Heart Beat 101

by Dr. Stephen Sinatra
Filed Under: Diagnostic Tools, Heart Health
Last Reviewed 02/06/2014

I did a lot of cardiac education “back-in-the day” when I worked in the hospital, and learned that many people really wanted to understand about their heart’s electrical system. I hope explaining these electrophysiology basics, which I find so fascinating, helps you better understand how your heart works. 

Forgive me if this content is “technical”, but there’s just no other way to explain it. It’s mathematical…

The basic electrocardiographic (ECG, or EKG from the German for “kardio”) representation of the heart beat is an important diagnostic tool in cardiology. It’s made up of several parts: the P wave, the PR interval, the Q wave, the QRS complex, the T wave, and the QT interval.

And ECG can give us vital information about how the heart’s electrical system is “conducting” business, if you will. heart beat 101
   
This ECG picture is of a normal heartbeat. Each starts with a small, convex waveform, followed by a talk spiked complex, and ending with a somewhat larger domed wave. Each of these components represents electrical energy moving through each pulsation of the heart, and each has a “normal range” that we can actually measure with calipers. Pure science.

Without getting too complicated, ECG paper is just like graph paper and the light colored vertical lines represent 0.05 milliseconds (msec). Each dark colored vertical line is made up of five smaller ones, or 0.20 msec  and we use calipers to measure the exact timing…pure math.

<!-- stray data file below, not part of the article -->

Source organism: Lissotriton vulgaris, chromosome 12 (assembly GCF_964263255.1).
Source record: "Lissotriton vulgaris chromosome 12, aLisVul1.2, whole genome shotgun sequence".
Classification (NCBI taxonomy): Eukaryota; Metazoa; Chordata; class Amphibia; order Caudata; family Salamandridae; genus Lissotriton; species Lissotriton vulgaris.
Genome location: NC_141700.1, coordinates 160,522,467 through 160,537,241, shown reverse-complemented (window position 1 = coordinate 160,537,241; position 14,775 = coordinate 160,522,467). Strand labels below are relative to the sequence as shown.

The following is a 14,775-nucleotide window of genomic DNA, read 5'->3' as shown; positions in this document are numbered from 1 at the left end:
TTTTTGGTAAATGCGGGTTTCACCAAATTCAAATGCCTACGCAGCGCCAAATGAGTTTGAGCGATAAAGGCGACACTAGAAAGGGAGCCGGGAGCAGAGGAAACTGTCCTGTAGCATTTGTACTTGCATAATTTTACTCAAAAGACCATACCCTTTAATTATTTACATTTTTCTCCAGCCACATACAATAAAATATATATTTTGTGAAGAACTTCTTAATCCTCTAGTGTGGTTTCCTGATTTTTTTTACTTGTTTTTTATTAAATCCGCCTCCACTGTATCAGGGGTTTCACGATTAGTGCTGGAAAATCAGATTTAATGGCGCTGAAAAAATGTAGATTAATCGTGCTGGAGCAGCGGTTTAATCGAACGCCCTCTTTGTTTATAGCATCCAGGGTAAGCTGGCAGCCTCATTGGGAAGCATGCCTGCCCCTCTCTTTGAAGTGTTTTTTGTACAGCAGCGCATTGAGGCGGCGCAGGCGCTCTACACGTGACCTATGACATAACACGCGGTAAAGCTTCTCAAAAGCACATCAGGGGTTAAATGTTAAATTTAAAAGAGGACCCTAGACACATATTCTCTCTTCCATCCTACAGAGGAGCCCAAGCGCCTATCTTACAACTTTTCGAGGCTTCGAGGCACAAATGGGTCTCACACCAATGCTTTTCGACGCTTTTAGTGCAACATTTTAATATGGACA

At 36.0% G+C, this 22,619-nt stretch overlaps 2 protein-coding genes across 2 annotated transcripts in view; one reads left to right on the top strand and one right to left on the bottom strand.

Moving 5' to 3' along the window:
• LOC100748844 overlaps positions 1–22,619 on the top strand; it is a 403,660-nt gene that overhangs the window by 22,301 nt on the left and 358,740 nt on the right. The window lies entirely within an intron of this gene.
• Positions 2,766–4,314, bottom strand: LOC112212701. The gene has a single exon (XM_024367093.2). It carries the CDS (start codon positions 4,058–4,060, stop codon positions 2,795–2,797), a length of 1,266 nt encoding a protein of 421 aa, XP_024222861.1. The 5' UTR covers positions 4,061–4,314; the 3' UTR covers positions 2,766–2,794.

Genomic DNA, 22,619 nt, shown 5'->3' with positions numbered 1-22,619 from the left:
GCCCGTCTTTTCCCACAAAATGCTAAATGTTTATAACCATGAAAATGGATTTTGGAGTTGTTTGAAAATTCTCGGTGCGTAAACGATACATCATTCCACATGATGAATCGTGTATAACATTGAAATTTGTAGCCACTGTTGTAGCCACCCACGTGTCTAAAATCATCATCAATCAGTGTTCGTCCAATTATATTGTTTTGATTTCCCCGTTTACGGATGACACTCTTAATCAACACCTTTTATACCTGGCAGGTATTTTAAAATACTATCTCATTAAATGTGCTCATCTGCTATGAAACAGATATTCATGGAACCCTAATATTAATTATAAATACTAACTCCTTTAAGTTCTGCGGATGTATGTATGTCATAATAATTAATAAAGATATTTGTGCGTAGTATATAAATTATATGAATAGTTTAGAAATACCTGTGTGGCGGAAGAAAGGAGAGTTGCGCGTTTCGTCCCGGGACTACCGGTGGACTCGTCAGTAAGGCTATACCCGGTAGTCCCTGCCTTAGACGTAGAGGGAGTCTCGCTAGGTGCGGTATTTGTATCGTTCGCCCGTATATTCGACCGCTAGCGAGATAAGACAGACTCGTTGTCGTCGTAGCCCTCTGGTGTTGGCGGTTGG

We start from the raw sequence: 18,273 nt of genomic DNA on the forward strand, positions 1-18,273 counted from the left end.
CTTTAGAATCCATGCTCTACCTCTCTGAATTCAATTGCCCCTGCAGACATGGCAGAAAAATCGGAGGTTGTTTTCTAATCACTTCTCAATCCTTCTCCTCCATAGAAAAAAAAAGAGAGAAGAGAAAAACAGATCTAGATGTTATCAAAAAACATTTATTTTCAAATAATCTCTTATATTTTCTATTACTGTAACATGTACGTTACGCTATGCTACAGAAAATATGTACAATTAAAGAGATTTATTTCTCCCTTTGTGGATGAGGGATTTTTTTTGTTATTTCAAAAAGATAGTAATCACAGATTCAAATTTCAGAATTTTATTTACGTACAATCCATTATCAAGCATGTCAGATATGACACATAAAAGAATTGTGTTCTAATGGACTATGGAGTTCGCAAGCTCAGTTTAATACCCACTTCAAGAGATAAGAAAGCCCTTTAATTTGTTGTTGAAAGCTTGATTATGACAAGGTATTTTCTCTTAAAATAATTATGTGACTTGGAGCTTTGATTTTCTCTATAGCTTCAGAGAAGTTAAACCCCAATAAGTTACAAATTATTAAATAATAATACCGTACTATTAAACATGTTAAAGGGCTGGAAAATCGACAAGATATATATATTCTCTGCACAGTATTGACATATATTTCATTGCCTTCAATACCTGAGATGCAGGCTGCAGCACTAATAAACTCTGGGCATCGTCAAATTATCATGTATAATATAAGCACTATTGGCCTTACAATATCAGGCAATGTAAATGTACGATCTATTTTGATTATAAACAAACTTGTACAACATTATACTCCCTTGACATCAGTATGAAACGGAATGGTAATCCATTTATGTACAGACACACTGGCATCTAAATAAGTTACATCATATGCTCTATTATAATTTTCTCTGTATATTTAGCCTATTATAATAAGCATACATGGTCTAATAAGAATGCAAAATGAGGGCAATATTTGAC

The first dome is the P wave, and we use calipers just like you did in geometry class to measure time intervals. The P wave represents the sinus node’s electrical stimulation as it shoots across the atria—the two upper pumping chambers of the heart—and that discharge causes them to contract and eject blood into the two lower chambers. The normal time it takes from the initiation of this electrical discharge until it hits the next upstroke is 0.18 to 0.20 msec, and is called the PR interval.

The tall complex in the middle is referred to as the QRS complex; the Q wave is not always visible in each of the 12 leads or perspectives when looking at the EGG. The R wave is the first upward wave in the tall complex, followed by the down stroke or S wave. The QRS interval is considered within normal of it is 0.10 to 0.12 msec, starting at the end of the PR interval, and reflects the electrical stimulation of the two ventricles (lower pumping chambers).

Lastly, the T wave represents a purely electrical phenomena: the repolarization of the heart’s electrical conduction system and the resting phase between contractions.  The QT interval, from the end of the PR interval to the end of the T wave is approximately 0.40 msec.

The ECG represents the electrical event that triggers the muscular contraction component of each heart beat. It’s amazing!

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